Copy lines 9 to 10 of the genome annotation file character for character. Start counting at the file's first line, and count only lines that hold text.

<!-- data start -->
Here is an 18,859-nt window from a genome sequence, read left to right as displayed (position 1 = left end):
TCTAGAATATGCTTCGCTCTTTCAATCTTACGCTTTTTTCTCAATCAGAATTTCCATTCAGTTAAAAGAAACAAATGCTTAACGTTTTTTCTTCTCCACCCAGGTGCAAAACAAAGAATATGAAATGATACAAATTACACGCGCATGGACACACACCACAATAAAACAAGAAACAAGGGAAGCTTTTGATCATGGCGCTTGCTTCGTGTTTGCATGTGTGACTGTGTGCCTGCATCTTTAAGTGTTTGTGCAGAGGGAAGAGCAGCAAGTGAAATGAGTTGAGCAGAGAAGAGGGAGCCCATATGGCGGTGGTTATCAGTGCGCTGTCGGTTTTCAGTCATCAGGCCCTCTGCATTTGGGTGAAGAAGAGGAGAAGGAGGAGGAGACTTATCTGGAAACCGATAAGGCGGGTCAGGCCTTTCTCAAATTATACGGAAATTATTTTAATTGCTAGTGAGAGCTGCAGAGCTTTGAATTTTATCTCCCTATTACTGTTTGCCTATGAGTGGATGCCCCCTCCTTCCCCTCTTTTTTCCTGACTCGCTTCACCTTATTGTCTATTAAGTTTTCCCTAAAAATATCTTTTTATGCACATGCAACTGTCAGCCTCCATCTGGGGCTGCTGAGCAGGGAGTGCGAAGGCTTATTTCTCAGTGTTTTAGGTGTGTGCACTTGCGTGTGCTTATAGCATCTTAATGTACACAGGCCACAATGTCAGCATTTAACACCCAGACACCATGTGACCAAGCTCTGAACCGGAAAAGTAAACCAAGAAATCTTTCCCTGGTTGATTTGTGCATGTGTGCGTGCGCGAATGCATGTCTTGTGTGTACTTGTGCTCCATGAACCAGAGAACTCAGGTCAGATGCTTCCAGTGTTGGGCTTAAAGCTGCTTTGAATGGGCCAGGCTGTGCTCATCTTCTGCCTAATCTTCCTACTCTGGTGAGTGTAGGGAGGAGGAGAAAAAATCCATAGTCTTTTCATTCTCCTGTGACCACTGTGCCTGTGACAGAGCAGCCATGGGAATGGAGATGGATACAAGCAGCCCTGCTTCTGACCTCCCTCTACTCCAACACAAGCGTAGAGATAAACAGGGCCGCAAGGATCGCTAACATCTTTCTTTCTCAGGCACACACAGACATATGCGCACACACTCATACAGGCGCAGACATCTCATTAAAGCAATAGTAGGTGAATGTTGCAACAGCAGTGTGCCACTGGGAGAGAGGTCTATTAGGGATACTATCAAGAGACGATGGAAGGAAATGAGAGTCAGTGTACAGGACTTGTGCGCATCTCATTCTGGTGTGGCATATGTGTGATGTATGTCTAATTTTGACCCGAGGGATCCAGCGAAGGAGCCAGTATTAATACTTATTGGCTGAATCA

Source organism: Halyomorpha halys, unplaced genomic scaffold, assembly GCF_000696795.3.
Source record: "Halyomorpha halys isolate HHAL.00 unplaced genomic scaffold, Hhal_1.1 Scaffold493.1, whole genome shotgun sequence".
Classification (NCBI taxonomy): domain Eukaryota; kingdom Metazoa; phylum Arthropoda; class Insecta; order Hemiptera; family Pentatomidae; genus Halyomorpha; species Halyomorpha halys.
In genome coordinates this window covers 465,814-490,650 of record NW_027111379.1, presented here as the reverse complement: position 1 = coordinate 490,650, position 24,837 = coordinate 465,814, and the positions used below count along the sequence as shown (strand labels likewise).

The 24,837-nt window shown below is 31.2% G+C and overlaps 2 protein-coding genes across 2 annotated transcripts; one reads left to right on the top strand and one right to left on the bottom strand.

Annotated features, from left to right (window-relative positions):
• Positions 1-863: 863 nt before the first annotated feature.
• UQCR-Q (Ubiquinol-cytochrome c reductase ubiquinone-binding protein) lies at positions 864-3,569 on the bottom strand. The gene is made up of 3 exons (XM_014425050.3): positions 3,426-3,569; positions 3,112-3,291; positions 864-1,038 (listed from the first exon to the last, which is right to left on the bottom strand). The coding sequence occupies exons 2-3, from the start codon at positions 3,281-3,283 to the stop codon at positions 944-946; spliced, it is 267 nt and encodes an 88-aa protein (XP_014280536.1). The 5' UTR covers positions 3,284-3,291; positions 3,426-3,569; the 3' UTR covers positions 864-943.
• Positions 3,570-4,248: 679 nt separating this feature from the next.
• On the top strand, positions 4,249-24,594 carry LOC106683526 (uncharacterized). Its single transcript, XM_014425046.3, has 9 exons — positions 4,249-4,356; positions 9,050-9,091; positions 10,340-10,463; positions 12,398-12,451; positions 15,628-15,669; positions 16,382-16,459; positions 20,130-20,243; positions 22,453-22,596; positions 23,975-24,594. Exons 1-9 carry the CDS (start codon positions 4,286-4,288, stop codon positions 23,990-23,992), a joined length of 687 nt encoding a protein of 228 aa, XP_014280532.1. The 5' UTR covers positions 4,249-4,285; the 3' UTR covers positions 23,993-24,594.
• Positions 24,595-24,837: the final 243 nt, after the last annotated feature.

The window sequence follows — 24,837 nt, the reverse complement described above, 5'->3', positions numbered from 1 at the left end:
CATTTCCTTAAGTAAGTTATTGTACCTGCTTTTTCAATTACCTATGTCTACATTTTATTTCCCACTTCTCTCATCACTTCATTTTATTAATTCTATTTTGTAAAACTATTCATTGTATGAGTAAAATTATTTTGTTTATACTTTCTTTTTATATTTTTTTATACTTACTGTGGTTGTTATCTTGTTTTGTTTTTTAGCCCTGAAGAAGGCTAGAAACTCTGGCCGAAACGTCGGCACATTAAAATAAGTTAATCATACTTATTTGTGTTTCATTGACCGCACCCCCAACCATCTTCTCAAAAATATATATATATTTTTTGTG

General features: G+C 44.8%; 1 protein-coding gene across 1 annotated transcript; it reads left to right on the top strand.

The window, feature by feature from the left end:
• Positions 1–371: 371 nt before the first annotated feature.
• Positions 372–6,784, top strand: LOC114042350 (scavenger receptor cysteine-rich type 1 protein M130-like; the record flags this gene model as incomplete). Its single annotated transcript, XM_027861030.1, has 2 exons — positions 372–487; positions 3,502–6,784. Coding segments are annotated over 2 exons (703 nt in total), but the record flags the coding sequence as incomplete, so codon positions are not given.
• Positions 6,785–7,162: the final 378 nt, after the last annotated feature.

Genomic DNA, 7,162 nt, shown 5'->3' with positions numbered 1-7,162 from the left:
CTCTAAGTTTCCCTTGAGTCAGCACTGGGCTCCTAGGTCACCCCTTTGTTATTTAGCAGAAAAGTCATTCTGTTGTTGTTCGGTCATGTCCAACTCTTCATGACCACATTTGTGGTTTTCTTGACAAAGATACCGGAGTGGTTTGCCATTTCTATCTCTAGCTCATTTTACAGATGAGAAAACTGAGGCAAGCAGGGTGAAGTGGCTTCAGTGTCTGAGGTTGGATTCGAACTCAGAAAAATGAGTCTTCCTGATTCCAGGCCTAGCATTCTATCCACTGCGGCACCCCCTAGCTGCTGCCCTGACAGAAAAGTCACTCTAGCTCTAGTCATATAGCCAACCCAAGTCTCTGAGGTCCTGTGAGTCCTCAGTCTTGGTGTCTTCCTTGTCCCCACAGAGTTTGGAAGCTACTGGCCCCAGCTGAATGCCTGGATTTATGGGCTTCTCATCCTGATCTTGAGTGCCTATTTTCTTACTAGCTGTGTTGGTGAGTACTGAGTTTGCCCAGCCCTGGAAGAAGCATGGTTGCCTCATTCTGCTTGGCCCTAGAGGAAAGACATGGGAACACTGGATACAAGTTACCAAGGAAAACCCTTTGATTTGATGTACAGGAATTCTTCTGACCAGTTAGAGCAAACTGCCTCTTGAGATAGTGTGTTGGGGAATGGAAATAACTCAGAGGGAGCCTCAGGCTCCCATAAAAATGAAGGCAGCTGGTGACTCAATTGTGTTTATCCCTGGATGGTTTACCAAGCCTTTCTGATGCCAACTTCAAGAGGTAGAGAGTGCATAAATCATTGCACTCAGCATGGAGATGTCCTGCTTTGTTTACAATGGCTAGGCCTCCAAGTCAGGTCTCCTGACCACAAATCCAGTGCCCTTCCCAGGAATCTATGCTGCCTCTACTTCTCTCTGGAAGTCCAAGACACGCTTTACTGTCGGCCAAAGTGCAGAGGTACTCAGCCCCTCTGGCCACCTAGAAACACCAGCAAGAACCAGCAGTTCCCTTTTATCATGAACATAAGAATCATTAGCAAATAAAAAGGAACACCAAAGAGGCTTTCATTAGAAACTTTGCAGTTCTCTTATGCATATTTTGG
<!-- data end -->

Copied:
• Positions 1-863: 863 nt before the first annotated feature.
• UQCR-Q (Ubiquinol-cytochrome c reductase ubiquinone-binding protein) lies at positions 864-3,569 on the bottom strand. The gene is made up of 3 exons (XM_014425050.3): positions 3,426-3,569; positions 3,112-3,291; positions 864-1,038 (listed from the first exon to the last, which is right to left on the bottom strand). The coding sequence occupies exons 2-3, from the start codon at positions 3,281-3,283 to the stop codon at positions 944-946; spliced, it is 267 nt and encodes an 88-aa protein (XP_014280536.1). The 5' UTR covers positions 3,284-3,291; positions 3,426-3,569; the 3' UTR covers positions 864-943.